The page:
Photo: (foto: state dept.)
The Polish meeting will be the most important international gathering to precede international talks in Copenhagen next year, where nations hope to agree on a new climate agreement to replace the Kyoto Protocol.
Dobriansky will travel to the Poland climate talks as the United States’ chief climate change negotiator – a position that earned her some notoriety at the 2007 Climate Conference in Bali, Indonesia in December 2007 for her initial opposition to asking wealthier nations help subsidise climate change technology in the developing world.
It has been Bellona’s stated position that rich countries must help poorer countries take on the burden of installing initially expensive technologies built to combat climate change.
Dobriansky arrived in Norway on Thursday to meet with climate change experts to get advice on addressing issues of stopping Global Climate Change.
Among those she will meet on Tuesday are Fredric Hauge, Bellona’s president, Knut Alfsen, the director of CICERO, Hanne Bjurstrøm, Norway’s chief negotiator to the United Nations, Jan-Olaf Willums of Think Global and Oluf Ulseth, the European director for Statkraft ASA.
It would seem to be a meeting of strange bedfellows. Dobriansky has been a stalwart defender of the Bush Administration’s refusal to ratify the Kyoto Protocol, and has assisted the administration in blocking international agreements that would cap CO2 emissions.
Dobriansky has a record of advocating voluntary reductions in carbon dioxide emissions, based on partnerships between developing and wealthy nations, and has opposed caps that would require reductions based on specific timetables.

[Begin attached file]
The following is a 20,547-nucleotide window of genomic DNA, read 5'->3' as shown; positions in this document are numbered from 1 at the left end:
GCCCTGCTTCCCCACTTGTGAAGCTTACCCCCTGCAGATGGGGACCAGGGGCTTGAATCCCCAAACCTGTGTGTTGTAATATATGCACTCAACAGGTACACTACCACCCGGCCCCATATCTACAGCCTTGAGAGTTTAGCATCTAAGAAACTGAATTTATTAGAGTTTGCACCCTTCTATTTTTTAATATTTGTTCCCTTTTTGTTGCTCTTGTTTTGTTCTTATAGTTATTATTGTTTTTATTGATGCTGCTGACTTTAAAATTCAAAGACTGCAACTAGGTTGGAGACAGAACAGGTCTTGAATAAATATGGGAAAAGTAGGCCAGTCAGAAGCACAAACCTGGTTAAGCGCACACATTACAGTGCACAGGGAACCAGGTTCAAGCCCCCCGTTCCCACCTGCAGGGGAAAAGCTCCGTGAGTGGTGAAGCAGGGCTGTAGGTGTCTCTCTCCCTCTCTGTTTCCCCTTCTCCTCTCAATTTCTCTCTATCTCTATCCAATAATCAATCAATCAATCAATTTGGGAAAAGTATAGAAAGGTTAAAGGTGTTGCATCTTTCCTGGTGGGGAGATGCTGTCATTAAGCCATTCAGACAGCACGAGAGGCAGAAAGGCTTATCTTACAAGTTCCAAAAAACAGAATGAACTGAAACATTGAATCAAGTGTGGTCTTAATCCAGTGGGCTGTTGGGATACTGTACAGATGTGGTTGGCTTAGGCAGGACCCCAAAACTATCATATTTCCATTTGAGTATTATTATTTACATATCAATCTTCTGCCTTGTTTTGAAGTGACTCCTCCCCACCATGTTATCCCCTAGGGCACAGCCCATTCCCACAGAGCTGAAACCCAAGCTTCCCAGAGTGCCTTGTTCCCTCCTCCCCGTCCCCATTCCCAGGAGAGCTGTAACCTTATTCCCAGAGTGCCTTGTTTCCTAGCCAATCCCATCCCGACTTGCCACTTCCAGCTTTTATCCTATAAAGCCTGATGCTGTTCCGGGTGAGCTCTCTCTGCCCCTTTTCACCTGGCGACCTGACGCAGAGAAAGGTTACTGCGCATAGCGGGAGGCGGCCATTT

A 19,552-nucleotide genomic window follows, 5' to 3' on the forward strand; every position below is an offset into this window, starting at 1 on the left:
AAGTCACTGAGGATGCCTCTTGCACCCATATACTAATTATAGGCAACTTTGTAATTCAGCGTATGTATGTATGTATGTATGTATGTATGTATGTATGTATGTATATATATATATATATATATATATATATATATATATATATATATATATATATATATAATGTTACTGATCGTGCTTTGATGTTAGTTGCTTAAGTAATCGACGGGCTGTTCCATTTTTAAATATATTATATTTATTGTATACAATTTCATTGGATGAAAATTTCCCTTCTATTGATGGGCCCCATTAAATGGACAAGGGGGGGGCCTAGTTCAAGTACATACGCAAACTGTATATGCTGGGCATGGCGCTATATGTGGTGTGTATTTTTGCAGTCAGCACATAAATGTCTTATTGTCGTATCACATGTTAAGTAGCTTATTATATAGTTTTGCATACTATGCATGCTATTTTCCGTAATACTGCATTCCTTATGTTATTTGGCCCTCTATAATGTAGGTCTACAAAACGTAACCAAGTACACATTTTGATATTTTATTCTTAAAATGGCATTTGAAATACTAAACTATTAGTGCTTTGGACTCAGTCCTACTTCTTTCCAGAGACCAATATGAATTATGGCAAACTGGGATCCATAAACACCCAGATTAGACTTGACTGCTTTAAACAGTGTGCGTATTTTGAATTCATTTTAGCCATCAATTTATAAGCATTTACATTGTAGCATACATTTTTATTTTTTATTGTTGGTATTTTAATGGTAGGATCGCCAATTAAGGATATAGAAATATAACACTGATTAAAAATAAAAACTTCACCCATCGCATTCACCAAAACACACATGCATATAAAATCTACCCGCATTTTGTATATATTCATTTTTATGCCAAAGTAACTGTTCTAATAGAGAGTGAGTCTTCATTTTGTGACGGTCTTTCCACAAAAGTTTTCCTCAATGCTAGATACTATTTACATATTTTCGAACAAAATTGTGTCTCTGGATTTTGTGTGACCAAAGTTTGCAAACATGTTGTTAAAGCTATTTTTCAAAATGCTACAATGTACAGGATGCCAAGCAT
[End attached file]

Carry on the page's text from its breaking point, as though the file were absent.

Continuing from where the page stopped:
In Bali, Dobriansky asked to ‘please get out of the way’
Dobriansky – a long-standing neo-conservative politician, television pundit, and author in her home country – holds the dubious distinction of being booed at the Bali Climate Change Conference – at which Bellona’s Hauge was a celebrated keynote speaker.
During the conference, developing nations sought to strengthen requirements for richer nations to help poorer nations with technology to limit emissions and adapt to climate change’s impacts, the New York Times reported in January.
As head of the US delegation, Dobriansky objected to this notion, and was met with a chorus of long and loud booing – an event almost unprecedented at a diplomatic summit of this kind.
Delegate after delegate took aim at the United States’ recalcitrant attitude.
Kevin Conrad, the delegate from Papua New Guinea, addressed the Dobriansky directly, saying, "We seek your leadership," the New York Times reported.
"But if for some reason you are not willing to lead, leave it to the rest of us. Please get out of the way.”
Following these remarks, Dobriansky declared that the United States would agree to the consensus and be involved in the climate treaty.
Bellona-Dobriansky meeting ‘gratifying’
In Oslo, the conditions for Dobriansky are more diplomatic and inviting.
“It is extremely gratifying that the US negotiations leader (on climate change) wishes to get input from Norwegian expertise in the climate question,” said Bellona climate and energy advisor Bjørn Utgård.
“There is no one that can invoke that they have all the answers to the climate question, but we need a common hunt for good solutions,” she said.
After her arrival on Thursday, Dobriansky was expected to travel to the Mongstad industrial complex, which just recently got the go ahead to build a carbon capture pilot project. She is also slated to meet with Norwegian Oil and Energy Minister Terje Riis-Johansen and Environmental Minister Erik Solheim.
The UN Climate Conference in Poland
Dobrianksy’s role will doubtless be a central one in the coming talks, which will set the stage for the Copenhagen talks to replace the Kyoto Protocol next year.
It is hoped that her visit to Norway will offer the US Undersecretary of State some alternatives to the views that have driven her previous international appearances on the climate change issue.
Tone Foss Aspevoll contributed to this report.